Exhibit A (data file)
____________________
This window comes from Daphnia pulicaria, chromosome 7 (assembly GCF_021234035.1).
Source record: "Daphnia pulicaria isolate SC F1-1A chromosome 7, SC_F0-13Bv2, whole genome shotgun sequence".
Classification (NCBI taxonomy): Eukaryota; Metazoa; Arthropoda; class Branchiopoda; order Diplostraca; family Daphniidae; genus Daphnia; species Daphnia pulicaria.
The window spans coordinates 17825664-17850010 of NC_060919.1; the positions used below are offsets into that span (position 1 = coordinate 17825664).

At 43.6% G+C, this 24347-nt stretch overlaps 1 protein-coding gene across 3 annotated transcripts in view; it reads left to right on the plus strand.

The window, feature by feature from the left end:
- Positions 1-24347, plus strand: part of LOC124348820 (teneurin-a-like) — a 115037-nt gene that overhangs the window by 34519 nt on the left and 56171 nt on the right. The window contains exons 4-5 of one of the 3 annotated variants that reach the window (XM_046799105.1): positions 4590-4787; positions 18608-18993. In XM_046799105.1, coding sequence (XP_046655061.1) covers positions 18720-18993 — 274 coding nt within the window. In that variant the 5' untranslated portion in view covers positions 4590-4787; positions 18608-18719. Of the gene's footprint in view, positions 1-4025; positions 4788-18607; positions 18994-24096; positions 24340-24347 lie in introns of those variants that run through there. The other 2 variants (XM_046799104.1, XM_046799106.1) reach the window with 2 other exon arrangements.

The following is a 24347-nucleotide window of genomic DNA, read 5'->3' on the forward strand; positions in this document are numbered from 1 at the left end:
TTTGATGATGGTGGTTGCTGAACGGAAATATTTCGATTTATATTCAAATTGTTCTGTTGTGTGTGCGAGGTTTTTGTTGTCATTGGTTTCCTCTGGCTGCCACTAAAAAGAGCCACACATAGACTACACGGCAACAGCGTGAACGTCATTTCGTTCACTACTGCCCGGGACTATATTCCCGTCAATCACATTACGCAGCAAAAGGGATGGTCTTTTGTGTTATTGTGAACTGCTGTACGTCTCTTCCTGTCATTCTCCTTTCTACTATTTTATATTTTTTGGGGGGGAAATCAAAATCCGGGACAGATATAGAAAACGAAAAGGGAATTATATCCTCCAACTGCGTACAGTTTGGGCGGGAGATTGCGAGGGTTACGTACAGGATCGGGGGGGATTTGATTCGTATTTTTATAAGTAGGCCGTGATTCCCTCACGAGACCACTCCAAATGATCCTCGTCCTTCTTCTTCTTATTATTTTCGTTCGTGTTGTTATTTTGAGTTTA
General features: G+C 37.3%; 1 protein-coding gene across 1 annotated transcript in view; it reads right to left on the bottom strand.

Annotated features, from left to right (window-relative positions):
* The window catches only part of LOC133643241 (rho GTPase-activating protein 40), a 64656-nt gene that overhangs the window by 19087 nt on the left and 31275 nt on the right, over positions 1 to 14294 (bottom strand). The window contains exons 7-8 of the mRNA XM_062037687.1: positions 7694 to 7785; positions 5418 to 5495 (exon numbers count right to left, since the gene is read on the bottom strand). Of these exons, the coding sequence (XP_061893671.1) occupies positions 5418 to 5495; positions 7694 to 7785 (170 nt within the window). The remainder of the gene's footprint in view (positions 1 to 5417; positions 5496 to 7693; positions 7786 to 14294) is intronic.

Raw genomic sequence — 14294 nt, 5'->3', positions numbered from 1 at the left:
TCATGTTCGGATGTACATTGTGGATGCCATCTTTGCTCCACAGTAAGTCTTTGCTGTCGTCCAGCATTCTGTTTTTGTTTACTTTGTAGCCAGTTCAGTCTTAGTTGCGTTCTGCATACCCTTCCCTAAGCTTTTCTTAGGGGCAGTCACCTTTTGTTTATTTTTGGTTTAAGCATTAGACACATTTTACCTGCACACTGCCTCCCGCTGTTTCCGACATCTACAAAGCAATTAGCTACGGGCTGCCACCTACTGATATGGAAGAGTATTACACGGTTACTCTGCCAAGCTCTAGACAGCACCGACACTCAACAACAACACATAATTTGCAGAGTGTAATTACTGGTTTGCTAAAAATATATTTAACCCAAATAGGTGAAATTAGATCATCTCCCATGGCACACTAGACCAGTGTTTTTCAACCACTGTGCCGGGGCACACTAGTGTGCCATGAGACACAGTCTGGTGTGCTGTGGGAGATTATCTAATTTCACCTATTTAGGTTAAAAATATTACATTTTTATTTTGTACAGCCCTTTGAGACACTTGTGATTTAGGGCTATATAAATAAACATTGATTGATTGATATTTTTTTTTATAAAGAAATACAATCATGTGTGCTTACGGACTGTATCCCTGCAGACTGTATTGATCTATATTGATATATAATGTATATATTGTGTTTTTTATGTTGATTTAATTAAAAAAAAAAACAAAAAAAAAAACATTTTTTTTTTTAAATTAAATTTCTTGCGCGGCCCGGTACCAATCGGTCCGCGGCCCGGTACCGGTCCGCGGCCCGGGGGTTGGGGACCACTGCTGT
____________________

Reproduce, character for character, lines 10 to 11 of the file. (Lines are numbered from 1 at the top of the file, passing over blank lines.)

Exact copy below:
General features: G+C 37.3%; 1 protein-coding gene across 1 annotated transcript in view; it reads right to left on the bottom strand.

Annotated features, from left to right (window-relative positions):